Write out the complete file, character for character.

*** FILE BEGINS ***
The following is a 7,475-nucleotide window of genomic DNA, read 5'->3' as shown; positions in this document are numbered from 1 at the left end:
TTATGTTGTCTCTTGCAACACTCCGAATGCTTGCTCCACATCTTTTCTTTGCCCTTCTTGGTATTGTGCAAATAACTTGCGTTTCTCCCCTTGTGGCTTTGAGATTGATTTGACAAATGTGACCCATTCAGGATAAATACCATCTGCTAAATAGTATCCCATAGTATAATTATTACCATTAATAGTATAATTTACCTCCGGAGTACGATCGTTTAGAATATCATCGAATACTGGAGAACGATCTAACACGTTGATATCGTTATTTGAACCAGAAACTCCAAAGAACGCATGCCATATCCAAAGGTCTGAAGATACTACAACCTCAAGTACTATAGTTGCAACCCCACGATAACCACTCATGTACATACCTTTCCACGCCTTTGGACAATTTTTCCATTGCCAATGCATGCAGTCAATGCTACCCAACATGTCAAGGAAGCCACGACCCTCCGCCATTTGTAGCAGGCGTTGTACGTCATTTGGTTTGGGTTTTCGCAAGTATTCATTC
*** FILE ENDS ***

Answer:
The following is a 7,475-nucleotide window of genomic DNA, read 5'->3' as shown; positions in this document are numbered from 1 at the left end:
TTATGTTGTCTCTTGCAACACTCCGAATGCTTGCTCCACATCTTTTCTTTGCCCTTCTTGGTATTGTGCAAATAACTTGCGTTTCTCCCCTTGTGGCTTTGAGATTGATTTGACAAATGTGACCCATTCAGGATAAATACCATCTGCTAAATAGTATCCCATAGTATAATTATTACCATTAATAGTATAATTTACCTCCGGAGTACGATCGTTTAGAATATCATCGAATACTGGAGAACGATCTAACACGTTGATATCGTTATTTGAACCAGAAACTCCAAAGAACGCATGCCATATCCAAAGGTCTGAAGATACTACAACCTCAAGTACTATAGTTGCAACCCCACGATAACCACTCATGTACATACCTTTCCACGCCTTTGGACAATTTTTCCATTGCCAATGCATGCAGTCAATGCTACCCAACATGTCAAGGAAGCCACGACCCTCCGCCATTTGTAGCAGGCGTTGTACGTCATTTGGTTTGGGTTTTCGCAAGTATTCATTC